Why It Pays to Trade Seasonality

Seasonal trading theories are a dime a dozen.

  • The first half of the year tends to bring better returns that the second half.
  • Dow Jones Industrial Average stocks whose price was beaten down in the previous year have a tendency to outperform the rest of the DJIA in the following year.
  • There’s even the theory that markets in the northern and southern hemispheres predictably succumb to the winter blues, or Seasonal Affective Disorder.
  • There’s the January Effect -- that expected time of year when tax conscious investors sell stocks to write off losses against capital gains. The “tax sell-off” would depress stock values lower until buyers came back in early January.
  • There’s the “Sell in May and go away” idea that hasn’t worked so well.

And while some are ridiculous and unworthy of attention, we have two favorites, including what we like to call the “New Years Resolution” and “the Holiday Rally.”

New Years Resolution

This is the time of year when we buy one beaten down diet stock and watch it jump around the time of year when Americans (about 90% of them, according to Johns Hopkins Medicine) make their New Year's resolution to lose weight, diet, and exercise more, which usually ends in passing on the resolution until next year.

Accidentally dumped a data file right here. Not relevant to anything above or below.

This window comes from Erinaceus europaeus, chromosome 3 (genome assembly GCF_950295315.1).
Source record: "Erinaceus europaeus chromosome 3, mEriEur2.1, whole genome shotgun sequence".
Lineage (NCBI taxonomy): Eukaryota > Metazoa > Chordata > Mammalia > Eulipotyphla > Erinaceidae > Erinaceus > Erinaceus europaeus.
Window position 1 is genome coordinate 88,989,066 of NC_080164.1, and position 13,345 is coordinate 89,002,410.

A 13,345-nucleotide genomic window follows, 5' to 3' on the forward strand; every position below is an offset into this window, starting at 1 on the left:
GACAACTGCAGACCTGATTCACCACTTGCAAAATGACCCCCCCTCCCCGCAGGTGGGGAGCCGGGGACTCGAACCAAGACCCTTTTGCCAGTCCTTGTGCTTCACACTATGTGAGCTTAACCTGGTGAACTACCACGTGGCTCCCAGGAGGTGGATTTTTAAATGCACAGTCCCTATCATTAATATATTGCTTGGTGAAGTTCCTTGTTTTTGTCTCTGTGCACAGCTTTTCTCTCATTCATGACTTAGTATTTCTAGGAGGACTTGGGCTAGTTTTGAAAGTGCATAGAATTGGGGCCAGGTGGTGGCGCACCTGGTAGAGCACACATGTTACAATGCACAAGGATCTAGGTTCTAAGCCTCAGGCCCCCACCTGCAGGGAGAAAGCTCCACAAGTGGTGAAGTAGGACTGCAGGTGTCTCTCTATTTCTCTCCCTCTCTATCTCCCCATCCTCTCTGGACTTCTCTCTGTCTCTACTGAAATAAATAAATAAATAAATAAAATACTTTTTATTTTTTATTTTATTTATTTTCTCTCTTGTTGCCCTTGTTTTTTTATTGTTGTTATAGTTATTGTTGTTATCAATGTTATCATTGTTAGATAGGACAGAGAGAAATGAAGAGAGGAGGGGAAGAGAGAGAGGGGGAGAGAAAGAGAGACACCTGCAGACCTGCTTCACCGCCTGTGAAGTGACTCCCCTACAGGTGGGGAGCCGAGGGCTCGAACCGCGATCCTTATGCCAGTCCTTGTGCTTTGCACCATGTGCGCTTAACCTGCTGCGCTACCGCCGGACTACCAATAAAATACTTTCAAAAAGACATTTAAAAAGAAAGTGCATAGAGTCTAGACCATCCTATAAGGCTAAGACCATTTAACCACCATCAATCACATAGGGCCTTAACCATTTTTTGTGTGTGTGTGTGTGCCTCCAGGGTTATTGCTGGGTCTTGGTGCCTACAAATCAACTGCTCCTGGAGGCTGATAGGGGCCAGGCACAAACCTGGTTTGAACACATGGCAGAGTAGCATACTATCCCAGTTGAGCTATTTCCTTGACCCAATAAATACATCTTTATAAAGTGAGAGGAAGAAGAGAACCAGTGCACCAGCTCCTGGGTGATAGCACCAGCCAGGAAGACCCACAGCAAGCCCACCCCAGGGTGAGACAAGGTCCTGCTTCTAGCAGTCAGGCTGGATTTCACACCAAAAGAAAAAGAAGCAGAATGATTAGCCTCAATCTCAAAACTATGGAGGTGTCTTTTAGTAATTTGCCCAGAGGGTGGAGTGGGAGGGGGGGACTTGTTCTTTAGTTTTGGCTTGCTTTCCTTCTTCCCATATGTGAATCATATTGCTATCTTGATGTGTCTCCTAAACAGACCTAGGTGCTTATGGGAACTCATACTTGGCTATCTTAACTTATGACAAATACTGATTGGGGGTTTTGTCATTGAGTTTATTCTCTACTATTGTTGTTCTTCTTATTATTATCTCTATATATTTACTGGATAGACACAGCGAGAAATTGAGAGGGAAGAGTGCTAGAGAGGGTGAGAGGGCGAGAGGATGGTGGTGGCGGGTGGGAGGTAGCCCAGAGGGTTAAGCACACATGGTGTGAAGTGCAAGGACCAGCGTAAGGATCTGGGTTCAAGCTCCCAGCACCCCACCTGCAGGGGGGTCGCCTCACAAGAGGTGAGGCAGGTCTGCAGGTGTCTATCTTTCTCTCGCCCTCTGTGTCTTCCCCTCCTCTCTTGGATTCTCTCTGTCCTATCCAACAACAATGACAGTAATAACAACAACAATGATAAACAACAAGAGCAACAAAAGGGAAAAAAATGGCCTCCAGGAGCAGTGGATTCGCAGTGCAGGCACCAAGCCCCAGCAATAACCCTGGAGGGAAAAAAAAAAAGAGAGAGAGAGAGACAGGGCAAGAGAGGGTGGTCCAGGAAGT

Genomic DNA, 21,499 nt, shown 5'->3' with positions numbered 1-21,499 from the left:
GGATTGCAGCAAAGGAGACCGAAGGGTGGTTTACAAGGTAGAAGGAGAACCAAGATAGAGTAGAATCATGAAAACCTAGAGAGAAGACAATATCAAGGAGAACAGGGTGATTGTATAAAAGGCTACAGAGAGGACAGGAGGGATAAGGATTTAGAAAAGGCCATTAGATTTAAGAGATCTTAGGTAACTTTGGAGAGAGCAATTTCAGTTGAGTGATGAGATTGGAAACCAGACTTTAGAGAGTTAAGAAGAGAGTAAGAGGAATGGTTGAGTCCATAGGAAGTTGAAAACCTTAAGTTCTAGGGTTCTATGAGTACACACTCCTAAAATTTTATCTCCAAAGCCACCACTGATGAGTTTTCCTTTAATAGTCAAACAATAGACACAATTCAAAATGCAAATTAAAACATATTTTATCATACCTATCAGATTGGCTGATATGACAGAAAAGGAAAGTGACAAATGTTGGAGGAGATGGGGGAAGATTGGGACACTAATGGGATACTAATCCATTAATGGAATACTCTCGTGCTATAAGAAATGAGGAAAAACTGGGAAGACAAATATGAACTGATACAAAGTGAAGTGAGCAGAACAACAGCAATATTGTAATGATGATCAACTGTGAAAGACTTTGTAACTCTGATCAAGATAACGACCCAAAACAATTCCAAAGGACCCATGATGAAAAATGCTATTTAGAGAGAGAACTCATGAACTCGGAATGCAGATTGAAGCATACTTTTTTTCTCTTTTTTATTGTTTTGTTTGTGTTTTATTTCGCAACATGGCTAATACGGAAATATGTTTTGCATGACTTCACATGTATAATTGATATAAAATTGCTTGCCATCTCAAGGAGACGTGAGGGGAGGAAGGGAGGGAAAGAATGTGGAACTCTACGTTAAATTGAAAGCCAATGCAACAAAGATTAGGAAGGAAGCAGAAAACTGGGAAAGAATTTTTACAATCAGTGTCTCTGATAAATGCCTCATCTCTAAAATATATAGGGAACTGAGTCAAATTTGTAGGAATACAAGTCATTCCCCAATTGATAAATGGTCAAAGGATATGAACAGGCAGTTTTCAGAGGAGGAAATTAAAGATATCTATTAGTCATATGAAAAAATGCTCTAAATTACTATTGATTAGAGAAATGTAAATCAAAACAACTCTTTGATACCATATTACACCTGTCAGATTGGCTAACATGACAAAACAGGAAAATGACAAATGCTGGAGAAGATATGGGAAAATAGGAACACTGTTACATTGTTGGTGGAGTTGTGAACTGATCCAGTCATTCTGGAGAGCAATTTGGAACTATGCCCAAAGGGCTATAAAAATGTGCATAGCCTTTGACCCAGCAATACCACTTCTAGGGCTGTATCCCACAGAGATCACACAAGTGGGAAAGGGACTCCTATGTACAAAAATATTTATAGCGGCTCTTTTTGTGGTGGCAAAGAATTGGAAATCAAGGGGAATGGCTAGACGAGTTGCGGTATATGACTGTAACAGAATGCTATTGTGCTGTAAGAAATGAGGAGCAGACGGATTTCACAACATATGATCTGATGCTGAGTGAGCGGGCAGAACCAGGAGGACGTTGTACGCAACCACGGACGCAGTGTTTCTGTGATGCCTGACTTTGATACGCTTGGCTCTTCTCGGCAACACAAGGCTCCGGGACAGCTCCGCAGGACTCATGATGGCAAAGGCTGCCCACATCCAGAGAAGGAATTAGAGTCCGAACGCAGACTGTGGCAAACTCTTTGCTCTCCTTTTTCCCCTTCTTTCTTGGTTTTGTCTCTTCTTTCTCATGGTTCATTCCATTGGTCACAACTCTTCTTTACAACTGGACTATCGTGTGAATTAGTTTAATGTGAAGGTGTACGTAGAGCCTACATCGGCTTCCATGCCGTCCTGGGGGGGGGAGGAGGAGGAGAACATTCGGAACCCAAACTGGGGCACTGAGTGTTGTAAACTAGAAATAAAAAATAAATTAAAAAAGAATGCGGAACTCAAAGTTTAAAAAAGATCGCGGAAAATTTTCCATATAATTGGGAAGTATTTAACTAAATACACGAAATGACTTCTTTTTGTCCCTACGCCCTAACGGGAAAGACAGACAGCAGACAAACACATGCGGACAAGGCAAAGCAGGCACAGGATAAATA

We all have weight to lose.  We get motivated and say next year will be different.  We join the gym.  We join a weight loss clinic.  We’re really going to do it this year. I for one would love to get down to my lowest weight ever – 8lbs. 3oz.

In many years, shares of Medifast (MED) have moved higher late in the year.  Even Weight Watchers (WTW) had a history of running a big higher in the latter part of the year. 

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The Holiday Rally

We can even watch for potential rallies higher in retailers and shipping stocks between Black Friday and Christmas.  For example, Black Friday 2017 was very good to related stocks.

More than 174 million Americans went shopping between Black Friday and Cyber Monday 2017, according to the National Retail Federation (NRF), as compared to expectations for 164 million.  In fact, U.S. retailers racked up $2.87 billion on Thanksgiving, and another $5.03 billion on Black Friday, according to Adobe Analytics.  Cyber Monday sales hit $6.59 billion – the largest online total for a shopping day in the U.S. 

It’s part of the reason that shares of Amazon.com (AMZN) soared from $980 in October 2017 to more than $1,200 in November 2017. 

Even brick and mortar retailers that boosted their online efforts have done well, even as store foot traffic fell 2% year over year as Americans ordered online.

  • Macy’s (M) ran from $17.50 to $22
  • Gap (GPS) ran from $25.50 to $31
  • Kohl’s (KSS) ran from $41 to $46
  • J.C. Penney (JCP) ran from $2.50 to $3.50
  • Wal-Mart (WMT) ran from $90 to $97

Even the shipping stocks picked up good momentum.  UPS for example ran from $113 to $121.  FedEx (FDX) ran from $217.50 to $230.  We can even watch for post-holiday season pullbacks. For example, after exploding higher in 2016, UPS fell from $117.50 to $100.  In 2015, the stock fell from $97.50 to $80.

While we wouldn’t waste too much time on the January Effect or even the Sell in May and go away ideas, many seasonal investing trends should be followed, including these two.

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